Raymond G.

Considering the difficulty, expense, and the amount of years of intense studying that are required to get into medical school and to succeed – I feel that it is a waste of talent for these trained bright men and women to use their medical expertise to enhance the physical looks of patients simply for the sake of vanity. Is that the best use for all that training? I think the risks are unnecessary and the value negligible. It is a big waste and shame, and shows how we lack true values. I agree that there are many instances where plastic surgery is needed, as enumerated in the article, but more often it is not. I do not understand how intelligent men and women have been so bamboozled, and I think doctors should be doing more important work.

Sylvia T.

Dollars and Sense

Your new column, Dollars and Sense, by Rabbi Max Anteby is a welcome addition to your fine publication. The events of the past few years have made it clear that what our community and society need in order to establish a secure and stable market is a strong financial education. The reason why so many families are experiencing financial difficulties is poor financial decisions and lack of planning. Not being able to properly manage finances and obligations generally leads people to huge debt and a bad credit rating.

It is critical to build a strong foundation within every person from early on to allow them to make wise financial decisions throughout their adult lives which will not only benefit them personally, but will also help our community as a whole. Kudos to Rabbi Anteby and the Mesila organization for dedicating their resources and energies to educating people about being financially responsible.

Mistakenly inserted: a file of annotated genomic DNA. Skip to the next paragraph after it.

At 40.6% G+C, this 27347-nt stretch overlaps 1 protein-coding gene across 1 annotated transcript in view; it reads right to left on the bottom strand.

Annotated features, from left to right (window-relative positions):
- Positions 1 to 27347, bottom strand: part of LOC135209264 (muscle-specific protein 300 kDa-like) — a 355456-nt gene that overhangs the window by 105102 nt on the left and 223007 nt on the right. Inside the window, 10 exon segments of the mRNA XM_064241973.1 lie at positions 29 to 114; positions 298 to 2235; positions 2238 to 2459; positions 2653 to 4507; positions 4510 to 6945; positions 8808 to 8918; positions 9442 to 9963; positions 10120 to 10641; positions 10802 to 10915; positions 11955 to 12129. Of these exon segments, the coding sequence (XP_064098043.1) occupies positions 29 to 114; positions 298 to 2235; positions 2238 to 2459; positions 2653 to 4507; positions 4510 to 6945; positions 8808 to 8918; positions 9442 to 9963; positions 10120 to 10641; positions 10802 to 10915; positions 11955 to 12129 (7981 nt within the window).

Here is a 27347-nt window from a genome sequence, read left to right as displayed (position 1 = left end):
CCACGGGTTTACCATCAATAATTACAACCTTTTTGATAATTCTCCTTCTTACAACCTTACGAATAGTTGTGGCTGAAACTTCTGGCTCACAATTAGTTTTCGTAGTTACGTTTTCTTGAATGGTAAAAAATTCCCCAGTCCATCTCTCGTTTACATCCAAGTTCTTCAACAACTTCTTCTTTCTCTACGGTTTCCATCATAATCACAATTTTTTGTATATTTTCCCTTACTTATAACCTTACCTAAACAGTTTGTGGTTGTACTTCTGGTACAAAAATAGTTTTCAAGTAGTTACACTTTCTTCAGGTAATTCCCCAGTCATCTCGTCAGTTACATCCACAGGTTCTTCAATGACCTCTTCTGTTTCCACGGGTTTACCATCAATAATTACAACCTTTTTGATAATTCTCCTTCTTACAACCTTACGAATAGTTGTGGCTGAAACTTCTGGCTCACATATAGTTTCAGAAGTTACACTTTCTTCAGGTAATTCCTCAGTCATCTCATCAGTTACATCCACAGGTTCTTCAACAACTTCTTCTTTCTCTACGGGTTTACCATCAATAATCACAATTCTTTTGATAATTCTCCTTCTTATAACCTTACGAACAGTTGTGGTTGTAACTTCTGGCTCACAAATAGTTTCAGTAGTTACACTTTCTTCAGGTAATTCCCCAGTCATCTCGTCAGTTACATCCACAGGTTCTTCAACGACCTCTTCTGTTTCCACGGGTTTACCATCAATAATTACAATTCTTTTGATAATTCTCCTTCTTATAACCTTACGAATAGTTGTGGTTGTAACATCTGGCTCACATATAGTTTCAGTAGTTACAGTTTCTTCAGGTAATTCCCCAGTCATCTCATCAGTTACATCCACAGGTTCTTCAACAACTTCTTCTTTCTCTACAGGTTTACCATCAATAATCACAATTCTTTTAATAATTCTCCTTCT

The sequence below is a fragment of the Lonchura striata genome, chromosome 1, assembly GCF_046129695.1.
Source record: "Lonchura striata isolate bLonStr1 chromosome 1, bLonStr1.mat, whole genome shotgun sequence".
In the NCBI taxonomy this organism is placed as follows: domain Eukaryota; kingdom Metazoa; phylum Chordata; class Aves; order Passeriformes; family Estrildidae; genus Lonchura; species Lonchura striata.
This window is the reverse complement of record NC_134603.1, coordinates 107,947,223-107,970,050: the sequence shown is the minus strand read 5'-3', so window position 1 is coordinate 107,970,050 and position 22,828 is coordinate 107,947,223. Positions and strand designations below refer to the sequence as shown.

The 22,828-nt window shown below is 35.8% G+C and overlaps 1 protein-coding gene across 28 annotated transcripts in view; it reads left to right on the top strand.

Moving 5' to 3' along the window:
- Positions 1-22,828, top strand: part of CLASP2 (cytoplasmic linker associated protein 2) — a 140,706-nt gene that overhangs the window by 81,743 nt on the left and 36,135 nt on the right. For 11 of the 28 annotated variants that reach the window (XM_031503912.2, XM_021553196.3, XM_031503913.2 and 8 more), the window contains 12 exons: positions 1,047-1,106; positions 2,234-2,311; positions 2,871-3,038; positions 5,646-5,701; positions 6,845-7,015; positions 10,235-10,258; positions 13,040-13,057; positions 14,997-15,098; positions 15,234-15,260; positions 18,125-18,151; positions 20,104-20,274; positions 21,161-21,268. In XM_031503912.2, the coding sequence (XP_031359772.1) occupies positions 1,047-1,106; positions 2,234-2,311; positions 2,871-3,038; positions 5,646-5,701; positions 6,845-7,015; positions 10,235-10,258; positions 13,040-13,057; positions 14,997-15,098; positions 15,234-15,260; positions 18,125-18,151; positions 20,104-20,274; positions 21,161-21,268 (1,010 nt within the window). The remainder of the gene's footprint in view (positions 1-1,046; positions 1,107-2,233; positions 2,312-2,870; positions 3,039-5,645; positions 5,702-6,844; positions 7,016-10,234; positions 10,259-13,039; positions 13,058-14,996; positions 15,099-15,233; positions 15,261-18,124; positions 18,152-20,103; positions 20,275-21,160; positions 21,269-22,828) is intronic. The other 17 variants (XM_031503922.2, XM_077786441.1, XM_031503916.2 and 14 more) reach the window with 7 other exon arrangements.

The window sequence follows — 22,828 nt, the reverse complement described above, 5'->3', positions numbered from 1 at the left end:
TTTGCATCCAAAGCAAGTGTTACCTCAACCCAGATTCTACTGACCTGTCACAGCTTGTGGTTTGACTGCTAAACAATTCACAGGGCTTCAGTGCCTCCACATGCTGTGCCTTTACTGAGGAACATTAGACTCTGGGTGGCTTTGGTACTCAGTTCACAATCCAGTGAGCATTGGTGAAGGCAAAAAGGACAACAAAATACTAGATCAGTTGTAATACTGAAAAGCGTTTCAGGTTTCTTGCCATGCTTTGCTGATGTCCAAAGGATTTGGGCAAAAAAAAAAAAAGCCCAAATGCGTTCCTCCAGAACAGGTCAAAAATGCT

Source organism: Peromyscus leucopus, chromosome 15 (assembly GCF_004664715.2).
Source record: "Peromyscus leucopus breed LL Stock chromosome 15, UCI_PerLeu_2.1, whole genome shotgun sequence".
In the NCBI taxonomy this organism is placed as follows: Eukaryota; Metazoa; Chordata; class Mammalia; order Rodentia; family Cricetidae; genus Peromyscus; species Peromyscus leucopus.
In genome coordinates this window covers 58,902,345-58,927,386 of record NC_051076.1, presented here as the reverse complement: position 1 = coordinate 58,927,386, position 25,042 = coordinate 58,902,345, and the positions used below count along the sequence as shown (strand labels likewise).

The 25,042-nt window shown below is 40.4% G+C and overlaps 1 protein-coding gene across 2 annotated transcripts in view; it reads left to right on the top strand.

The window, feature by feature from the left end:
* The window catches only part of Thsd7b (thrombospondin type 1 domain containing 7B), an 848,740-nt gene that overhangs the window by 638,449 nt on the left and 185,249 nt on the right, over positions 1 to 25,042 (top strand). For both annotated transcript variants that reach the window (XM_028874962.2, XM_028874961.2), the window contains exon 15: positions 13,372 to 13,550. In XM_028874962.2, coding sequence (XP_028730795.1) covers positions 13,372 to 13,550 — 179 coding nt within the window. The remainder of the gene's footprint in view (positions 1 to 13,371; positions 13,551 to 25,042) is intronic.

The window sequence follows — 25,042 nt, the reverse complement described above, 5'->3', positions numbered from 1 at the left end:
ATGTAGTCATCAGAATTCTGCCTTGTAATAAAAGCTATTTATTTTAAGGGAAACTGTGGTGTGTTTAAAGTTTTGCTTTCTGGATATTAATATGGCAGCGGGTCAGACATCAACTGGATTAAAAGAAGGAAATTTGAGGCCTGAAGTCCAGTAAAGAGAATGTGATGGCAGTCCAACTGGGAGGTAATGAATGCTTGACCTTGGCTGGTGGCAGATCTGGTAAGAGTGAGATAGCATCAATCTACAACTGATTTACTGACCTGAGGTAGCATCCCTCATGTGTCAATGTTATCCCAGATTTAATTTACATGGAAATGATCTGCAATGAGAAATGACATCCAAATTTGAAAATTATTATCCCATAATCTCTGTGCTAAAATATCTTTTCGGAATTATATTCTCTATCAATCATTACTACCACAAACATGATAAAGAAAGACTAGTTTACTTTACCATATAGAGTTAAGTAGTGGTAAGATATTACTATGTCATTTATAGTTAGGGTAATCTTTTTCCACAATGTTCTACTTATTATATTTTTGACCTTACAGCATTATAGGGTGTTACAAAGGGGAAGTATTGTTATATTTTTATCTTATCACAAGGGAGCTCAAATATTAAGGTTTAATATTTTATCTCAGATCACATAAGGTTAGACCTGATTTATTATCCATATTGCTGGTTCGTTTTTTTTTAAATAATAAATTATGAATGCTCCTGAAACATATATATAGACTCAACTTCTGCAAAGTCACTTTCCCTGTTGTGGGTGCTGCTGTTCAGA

M. Shalom

Back-to-School Sanity

I hope that every parent read the article titled “Back to School Sanity” in last month’s issue. The point that every child should be taught according to his own way cannot be stressed enough.

Unfortunately, when I was a young student, my parents pressured me by insisting that I study the subjects that interested them and mattered most to them. They did not seem to care that my interests and strengths were different than theirs. Don’t get me wrong – my parents are good people who tried their best with what they knew, but their goal from the time I was in elementary school was for me to go to college and become a top lawyer or doctor.  I had different interests than my parents, and my strengths were not suited for either profession, yet they kept insisting that this was the “only” way to be considered successful. I became so frustrated that I was not permitted to study the subjects that most interested me, that I stopped caring about my test scores and ended up with below average grades – making sure that there was no possible way for me to get into a prestigious college.

Now that I’m a parent, I will make sure not to repeat the same mistakes. I will be encouraging my children to utilize their unique talents and individual strengths – even if they are different than mine.

Robert B.

Distant Stars

I was deeply disturbed by the August article, “The Distant Stars: Learn why life on earth would be impossible without the billions of stars in the universe.” This article and its title imply that life was created through interstellar activity, not that it was created over a two-day period. While it is true that supernova release carbon, that is not how humanity and animal life appeared. It is what the evolutionists use to explain how life could form on its own, and any application of supernova explosions to life on earth is completely out of line. (As to the question of how the stars benefit humanity, each star represents a Jewish soul, born and unborn, and of all humanity.)

E. Ashkenazi